1 year ago
the best advice is to study your site and develop clear objectives and plans before you begin to establish things. Especially when planting  trees nd building structures. Be sure all access paths, water management systems and future development are considered as best as you are able. this will save a lot of troubles later and help you proceed confidently with your plans
1 year ago
miner's lettuce, in Pennsylvania, is productive as a winter coldframe and greenhouse crop from November through late spring. We add a lot to salad mixes. It self seed well and comes up again in the fall if left to self seed in a cold frame
1 year ago
At Three Sisters Farm our main crop was a Salad of the Season. It always had a base of lettuce with 12- 20 other seasonal  greens. they diversity of ingredients allowed us to keep the restaurants interest, and allow for some crop failures to not effect the end product. nhef's want consistent quality  and consistent deliveries. For 25 years, 30 weeks of the year we mixed salad on Wednesday night and delivered it Thursday morning. Other crops included high value herbs, edible flowers and a full range of vegetables. Crop diversity is essential for good rotations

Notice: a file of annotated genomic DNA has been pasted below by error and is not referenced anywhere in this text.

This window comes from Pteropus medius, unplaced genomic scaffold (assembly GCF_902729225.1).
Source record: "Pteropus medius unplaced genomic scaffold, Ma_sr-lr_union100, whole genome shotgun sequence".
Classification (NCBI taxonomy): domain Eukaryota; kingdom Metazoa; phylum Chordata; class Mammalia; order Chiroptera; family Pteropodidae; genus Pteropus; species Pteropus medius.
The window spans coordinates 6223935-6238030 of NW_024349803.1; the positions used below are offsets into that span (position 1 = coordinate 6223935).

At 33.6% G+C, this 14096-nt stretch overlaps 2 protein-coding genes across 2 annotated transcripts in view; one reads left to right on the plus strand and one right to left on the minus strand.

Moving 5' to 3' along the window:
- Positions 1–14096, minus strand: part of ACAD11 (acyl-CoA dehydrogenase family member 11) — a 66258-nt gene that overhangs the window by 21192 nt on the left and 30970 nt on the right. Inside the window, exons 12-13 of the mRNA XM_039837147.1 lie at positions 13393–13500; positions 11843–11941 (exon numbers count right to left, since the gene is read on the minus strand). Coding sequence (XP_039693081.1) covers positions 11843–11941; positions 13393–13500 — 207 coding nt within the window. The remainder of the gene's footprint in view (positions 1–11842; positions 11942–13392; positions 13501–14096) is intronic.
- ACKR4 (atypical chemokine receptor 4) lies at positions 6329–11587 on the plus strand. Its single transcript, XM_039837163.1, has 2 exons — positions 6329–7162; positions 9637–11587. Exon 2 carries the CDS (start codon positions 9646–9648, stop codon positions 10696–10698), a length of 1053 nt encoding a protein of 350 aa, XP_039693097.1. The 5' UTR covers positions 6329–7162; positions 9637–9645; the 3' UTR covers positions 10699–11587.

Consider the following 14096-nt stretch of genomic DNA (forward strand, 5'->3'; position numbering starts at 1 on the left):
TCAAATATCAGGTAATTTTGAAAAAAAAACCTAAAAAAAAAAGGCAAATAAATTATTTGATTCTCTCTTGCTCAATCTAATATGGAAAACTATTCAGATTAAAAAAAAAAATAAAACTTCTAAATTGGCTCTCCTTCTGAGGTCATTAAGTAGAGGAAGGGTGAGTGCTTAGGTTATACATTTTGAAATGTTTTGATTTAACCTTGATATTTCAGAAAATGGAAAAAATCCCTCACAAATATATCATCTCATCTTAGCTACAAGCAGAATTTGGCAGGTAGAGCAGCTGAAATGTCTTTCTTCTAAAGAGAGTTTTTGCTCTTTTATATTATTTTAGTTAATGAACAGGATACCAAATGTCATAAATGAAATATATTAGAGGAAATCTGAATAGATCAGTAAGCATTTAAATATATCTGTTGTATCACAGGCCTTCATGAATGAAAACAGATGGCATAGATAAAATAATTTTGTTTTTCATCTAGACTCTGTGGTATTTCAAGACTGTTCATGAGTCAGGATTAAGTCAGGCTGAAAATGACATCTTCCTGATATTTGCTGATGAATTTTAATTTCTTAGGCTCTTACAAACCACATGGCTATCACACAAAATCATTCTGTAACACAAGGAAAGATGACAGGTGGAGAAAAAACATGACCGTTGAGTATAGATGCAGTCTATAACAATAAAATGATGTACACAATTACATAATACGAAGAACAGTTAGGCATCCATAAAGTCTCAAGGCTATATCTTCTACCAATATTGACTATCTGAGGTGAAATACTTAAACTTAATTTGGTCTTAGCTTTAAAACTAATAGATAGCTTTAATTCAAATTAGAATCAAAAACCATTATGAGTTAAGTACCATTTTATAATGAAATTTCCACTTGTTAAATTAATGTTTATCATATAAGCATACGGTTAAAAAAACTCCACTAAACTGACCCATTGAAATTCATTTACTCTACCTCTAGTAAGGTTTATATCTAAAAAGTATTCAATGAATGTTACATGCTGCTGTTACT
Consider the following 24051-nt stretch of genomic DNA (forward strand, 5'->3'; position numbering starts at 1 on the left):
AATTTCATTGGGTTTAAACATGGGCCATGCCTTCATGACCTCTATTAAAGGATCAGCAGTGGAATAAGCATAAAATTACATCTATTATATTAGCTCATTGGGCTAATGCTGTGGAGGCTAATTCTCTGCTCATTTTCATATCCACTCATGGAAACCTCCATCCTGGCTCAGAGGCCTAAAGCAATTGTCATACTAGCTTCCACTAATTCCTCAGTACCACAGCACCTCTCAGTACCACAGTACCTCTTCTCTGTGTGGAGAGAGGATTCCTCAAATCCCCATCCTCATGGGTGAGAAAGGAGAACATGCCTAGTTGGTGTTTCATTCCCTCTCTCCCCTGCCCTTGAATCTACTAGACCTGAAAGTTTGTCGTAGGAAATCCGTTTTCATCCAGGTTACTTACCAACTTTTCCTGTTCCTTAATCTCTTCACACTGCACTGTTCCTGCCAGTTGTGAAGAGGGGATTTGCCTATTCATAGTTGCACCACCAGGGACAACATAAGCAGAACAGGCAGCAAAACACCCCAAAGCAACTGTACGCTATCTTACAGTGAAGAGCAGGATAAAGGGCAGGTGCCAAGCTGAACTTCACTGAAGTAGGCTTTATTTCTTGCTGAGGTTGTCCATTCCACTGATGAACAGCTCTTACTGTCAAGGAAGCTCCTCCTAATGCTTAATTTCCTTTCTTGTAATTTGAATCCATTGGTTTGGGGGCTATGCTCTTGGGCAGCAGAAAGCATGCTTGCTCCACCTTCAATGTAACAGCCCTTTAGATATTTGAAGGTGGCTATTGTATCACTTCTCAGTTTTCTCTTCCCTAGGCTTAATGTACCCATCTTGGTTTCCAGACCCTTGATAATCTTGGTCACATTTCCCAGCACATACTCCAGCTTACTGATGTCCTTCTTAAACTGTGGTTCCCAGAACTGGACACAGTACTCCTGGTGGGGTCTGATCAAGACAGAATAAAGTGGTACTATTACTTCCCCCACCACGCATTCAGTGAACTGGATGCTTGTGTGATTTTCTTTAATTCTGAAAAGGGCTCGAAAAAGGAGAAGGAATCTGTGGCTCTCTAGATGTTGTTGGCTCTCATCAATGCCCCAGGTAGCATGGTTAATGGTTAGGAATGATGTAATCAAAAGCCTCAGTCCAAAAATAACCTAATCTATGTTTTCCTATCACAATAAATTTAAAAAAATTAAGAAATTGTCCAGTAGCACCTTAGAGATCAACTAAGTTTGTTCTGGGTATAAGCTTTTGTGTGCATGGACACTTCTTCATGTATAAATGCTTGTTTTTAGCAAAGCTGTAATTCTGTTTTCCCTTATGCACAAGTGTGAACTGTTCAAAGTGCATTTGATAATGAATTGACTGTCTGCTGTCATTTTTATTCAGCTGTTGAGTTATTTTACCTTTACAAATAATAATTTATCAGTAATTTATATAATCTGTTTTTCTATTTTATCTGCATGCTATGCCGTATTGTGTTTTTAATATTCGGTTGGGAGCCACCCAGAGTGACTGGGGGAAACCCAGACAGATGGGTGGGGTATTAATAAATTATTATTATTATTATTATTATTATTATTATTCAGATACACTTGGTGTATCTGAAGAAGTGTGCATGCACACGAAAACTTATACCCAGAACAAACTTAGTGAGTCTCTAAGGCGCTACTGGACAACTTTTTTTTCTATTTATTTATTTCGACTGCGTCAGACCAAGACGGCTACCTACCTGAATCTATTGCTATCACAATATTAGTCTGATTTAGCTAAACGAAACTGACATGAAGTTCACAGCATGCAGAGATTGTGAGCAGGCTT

set up appointments in advance of sales calls, take samples of your produce and work with them to develop crop mixes to suit there needs. But restaurants do close, and chefs change jobs, so have a diverse client list as well
1 year ago
I retired from active sales of produce in 2014, after 25 years of market gardening. Our bioshelter does need some upgrades, like it's time to replace the glazing and roofing shingles. But it servered us well all these years. Currently I just harvest some herbs, flowers and greens for personal use and harvest the perennial fruits as well.
I have had the privilege to work at Garfield Community Farm and their bioshelter in Pittsburgh in recent years. Their bioshelter is much smaller than mine at Three Sisters Farm but it suits their needs well. see Garfieldcommunityfarm.com
for more info on that.
1 year ago
Jennifer,
You certainly do not to incorporate animals in a bioshelter. We usually had chickens living in a corner of the building, but not always. The term bioshelter describes the management of an indoor ecosystem. Habitat, as in flowering plants, is maintained to support beneficial insects to control pests.   Often toads and tree frogs would venture inside to live there and hunt for insects and they are welcome members of the bioshelter ecosystem.
Hot compost can also be made with plant material and food wastes without manures if you so chose.
1 year ago
I am not familiar with the smell produced by aquaponics, but I do suggest incorporating mass into the greenhouse to stabilize temperatures. A deep growing bed made of concrete block with rock storage underneath a deep layer of soil has multiple benefits. Air circulated from aquaponics area and the greenhouse will condense in the rock storage and help dehumidify the rest of the system. Be sure to allow for adequate ventilation of the greenhouse in summer!  Passive roof vents are the best options and they should be sized to maintain the airflow and desired temperatures in summer.
The deep soil beds provide a year round growing space and provide thermal mass to help stabilize the greenhouse temperature
1 year ago